As Kropman’s role encompasses recruitment he looks for passionate people who will identify with and believe in Vitality’s values, particularly when finding people to join the marketing team.
“We know that a healthy employee is a happy, productive and a more engaged one. If they live and breathe our brand, as well as our products, they’ll naturally be our best ambassadors and be there for us in the long run,” he adds.
“Happier employees also speak with confidence and enthusiasm to our customers about what we stand for as a company and the value of our products.”
Often marketers take on dual roles to help define the culture in a new business or following a company restructure. When Sky Bet was carved out of Sky in March 2015 the businesses divided up the responsibility for different functions, including HR. Central to this decision making process was Rob Painter, now Sky Bet brand and HR director.
“This period of change gave the marketing department the chance to define what we wanted our company vision and values to be, but we also needed someone in the HR function to help define our company culture,” Painter explains of the decision to create his dual role.
When it came to recruiting 500 new members of staff for the Sky Bet business, Painter approached the search like a marketing campaign, using social, pay-per-click and TV to engage potential employees in the same way he would consumers.
A business restructure was also the reason Pieter Nota took on the dual role of CMO of Royal Philips and CEO of its personal health businesses. Nota added CMO to his title in May 2016 when Royal Philips divested its lighting division, in its bid to become a B2B and consumer facing health technology company.
He now has portfolio responsibility for Philips’ personal health business, which sells products like toothbrushes and shavers direct to consumers, as well as a group CMO role heading up marketing and brand for the entire corporation.
There are clear synergies between the roles of CMO and CEO, says Nota, as well as some obvious differences.
“The portfolio role I have as CEO of our personal health business is an end-to-end responsibility, cross functional for the entire business. It has all the hard nosed profit and loss aspects, with all encompassing business accountability, but marketing is of course a significant element of that,” he explains.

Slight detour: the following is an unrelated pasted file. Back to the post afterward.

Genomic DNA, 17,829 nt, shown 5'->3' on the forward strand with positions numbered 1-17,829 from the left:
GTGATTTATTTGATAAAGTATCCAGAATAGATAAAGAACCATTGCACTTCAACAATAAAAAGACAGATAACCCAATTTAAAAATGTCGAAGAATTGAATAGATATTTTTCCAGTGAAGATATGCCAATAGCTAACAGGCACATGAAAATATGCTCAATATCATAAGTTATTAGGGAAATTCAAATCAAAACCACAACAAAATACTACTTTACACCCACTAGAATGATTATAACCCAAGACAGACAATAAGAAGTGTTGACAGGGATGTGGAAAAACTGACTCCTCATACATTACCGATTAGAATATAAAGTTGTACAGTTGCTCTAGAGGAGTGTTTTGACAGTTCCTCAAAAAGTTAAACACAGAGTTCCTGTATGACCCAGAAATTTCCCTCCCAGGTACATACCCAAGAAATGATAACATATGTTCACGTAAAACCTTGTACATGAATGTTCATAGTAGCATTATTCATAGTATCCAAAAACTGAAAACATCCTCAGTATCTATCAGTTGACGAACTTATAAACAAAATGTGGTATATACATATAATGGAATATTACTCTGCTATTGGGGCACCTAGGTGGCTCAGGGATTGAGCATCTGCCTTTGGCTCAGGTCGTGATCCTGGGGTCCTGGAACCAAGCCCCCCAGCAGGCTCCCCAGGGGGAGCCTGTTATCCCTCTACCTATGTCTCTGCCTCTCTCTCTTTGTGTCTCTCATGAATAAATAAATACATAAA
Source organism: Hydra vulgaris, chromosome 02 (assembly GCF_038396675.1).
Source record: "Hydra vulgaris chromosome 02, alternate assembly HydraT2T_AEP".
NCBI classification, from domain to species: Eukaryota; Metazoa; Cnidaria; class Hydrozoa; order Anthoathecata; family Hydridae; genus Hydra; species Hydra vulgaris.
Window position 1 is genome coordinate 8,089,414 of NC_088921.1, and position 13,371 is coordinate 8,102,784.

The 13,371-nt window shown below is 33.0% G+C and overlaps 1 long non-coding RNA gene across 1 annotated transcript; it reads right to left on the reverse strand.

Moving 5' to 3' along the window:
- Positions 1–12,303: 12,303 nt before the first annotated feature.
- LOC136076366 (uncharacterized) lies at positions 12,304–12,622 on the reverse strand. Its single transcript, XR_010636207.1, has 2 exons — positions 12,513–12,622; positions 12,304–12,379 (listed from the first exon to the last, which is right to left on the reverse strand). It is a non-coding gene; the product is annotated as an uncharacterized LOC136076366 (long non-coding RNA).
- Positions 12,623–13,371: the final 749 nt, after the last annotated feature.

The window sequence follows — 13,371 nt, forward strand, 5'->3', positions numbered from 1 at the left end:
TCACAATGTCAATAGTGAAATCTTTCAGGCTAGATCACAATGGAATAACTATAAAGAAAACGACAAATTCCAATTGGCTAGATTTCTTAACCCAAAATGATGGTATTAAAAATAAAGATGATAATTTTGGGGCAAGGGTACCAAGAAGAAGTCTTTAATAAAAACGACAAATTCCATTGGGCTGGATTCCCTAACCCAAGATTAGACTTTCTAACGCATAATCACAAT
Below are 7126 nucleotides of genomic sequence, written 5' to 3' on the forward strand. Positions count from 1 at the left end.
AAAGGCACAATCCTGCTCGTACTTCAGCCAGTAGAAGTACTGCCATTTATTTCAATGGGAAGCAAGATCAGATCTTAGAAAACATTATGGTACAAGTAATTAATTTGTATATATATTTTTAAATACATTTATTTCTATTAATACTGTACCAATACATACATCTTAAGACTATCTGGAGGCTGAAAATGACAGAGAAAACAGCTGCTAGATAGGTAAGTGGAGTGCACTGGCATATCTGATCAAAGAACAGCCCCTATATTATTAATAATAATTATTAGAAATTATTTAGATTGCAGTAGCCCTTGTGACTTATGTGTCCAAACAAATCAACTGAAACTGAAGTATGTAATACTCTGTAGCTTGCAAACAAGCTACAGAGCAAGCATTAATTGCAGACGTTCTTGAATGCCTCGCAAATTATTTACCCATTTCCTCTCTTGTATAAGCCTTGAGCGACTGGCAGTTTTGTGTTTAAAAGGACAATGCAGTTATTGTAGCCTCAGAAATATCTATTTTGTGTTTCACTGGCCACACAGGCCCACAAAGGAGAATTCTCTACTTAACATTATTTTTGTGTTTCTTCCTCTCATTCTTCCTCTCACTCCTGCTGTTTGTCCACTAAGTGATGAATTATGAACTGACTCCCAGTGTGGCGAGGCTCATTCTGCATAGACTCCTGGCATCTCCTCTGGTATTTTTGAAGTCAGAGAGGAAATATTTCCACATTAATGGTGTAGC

“We like to see ourselves as a very marketing savvy company in the consumer business. Consumer marketing capability is a very important part of the set of capabilities required for the CEO, because we invest a lot in consumer communications.”
Part of Nota’s dual role is focused on injecting marketing insight from the personal health business into the professional healthcare sector, in a bid to bring the two aspects of the business closer together.
To this end the team have been working on raising the profile of its professional healthcare business amongst consumers. The most notable example is the 2016 Cannes Lions Pharma Grand Prix winning “Breathless Choir”, a consumer campaign which shows singers with respiratory conditions using Philips portable oxygen concentrators.
Joining together twin aspects of a company through twin roles has also enabled Nota to broaden his perspective and “spread his wings” across the entire company.
“Of course marketing is a very important part of the role of CEO in the first place, but vice versa having an end-to-end business responsibility, as well as a marketing responsibility, helps me in my marketing work. So it’s a great combination.”
Whether the intention is to drive transformation, connect different elements of a business or define culture in shifting times, the decision to give marketers a dual role has clear strategic, as well as personal, advantages.